With regard to allocational/operational/functional/informational and/or social efficiency, the Bahamas financial system has a mixed/unclear performance. As noted, based on the capitalization and constitution of the BISX, some large and often co-foreign owned firms have been able to obtain capital in this way. Historically large foreign direct investment inflows suggest foreign investors have not had an issue accessing credit abroad for investments in the Bahamas, which have been incentivized by government action. The existence of a public pension fund with assets totaling 21.6% of GDP (2008) which is mandated to invest only in domestic assets (primarily government registered stock) provides a vehicle for savings mobilization and domestic credit access. An unregulated private pension sector valued at 15.9% of GDP is estimated to invest primarily in domestic securities, while also making some portfolio investments (Deveaux, 2008:5, 7).
A significant question is to what extent the relative “depth” of the financial system corresponds to broad-based access across social-strata and industries. As a small economy it suffers from some data deficiencies which complicate this analytic effort. The Bahamas does not appear in the Global Findex (Financial Inclusion Database) and the World Bank’s most recent Global Financial Development Report Index also lacks data in critical areas, such as basic figures such as the percentage of adults borrowing from a financial institutions in the past year to total adults, or the percentage of adults saving at a financial institution to total adults.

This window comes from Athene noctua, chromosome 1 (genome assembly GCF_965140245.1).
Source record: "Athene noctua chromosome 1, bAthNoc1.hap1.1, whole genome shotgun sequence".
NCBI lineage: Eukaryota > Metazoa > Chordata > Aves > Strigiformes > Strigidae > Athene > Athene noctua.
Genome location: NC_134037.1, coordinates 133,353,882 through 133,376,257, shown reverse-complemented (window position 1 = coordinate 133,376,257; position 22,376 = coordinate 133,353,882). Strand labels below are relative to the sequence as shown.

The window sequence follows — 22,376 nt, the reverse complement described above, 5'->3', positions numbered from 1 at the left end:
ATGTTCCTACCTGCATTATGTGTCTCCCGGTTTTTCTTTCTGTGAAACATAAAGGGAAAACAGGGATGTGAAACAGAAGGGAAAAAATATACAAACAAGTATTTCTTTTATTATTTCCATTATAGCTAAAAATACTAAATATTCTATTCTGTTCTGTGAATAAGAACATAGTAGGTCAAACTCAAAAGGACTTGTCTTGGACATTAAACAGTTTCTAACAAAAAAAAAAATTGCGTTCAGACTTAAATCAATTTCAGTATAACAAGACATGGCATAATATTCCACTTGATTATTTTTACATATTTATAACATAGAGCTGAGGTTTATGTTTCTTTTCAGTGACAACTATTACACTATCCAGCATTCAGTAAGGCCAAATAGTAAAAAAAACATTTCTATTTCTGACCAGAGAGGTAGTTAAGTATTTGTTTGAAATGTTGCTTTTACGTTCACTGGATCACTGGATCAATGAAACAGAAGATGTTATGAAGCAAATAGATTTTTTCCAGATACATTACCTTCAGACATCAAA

Private credit to GDP overall stands at 82.2% and there is significant credit being funneled into personal loans, which make up 72.5% of total loans outstanding to commercial banks in 2012. However, it is not clear who is accessing this personal credit. What can be seen is that personal loans greatly outweigh any of the other categories, with the next largest recipient of credit being the construction sector, which represents just 5% of outstanding private sector credit.